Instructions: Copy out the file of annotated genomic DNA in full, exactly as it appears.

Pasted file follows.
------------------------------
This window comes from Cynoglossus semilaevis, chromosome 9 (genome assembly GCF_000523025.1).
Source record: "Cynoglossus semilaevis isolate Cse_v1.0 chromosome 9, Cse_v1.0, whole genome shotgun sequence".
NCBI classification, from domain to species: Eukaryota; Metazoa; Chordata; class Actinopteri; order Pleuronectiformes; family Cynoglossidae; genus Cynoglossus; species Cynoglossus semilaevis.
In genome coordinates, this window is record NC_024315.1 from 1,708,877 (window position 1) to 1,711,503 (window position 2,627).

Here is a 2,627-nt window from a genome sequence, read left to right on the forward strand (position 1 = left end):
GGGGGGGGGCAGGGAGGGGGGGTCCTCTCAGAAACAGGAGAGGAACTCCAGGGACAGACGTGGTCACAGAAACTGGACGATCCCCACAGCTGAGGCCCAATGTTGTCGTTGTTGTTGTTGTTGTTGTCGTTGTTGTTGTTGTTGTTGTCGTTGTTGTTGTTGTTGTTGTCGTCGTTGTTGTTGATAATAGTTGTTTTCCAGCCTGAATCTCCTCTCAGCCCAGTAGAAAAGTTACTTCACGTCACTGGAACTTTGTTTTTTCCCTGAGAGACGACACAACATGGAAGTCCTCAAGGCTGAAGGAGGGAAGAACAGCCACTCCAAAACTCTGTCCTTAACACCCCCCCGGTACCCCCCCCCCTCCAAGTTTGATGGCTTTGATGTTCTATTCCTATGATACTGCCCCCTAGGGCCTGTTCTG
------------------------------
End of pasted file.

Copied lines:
This window comes from Cynoglossus semilaevis, chromosome 9 (genome assembly GCF_000523025.1).
Source record: "Cynoglossus semilaevis isolate Cse_v1.0 chromosome 9, Cse_v1.0, whole genome shotgun sequence".
NCBI classification, from domain to species: Eukaryota; Metazoa; Chordata; class Actinopteri; order Pleuronectiformes; family Cynoglossidae; genus Cynoglossus; species Cynoglossus semilaevis.
In genome coordinates, this window is record NC_024315.1 from 1,708,877 (window position 1) to 1,711,503 (window position 2,627).

Here is a 2,627-nt window from a genome sequence, read left to right on the forward strand (position 1 = left end):
GGGGGGGGGCAGGGAGGGGGGGTCCTCTCAGAAACAGGAGAGGAACTCCAGGGACAGACGTGGTCACAGAAACTGGACGATCCCCACAGCTGAGGCCCAATGTTGTCGTTGTTGTTGTTGTTGTTGTCGTTGTTGTTGTTGTTGTTGTCGTTGTTGTTGTTGTTGTTGTCGTCGTTGTTGTTGATAATAGTTGTTTTCCAGCCTGAATCTCCTCTCAGCCCAGTAGAAAAGTTACTTCACGTCACTGGAACTTTGTTTTTTCCCTGAGAGACGACACAACATGGAAGTCCTCAAGGCTGAAGGAGGGAAGAACAGCCACTCCAAAACTCTGTCCTTAACACCCCCCCGGTACCCCCCCCCCTCCAAGTTTGATGGCTTTGATGTTCTATTCCTATGATACTGCCCCCTAGGGCCTGTTCTG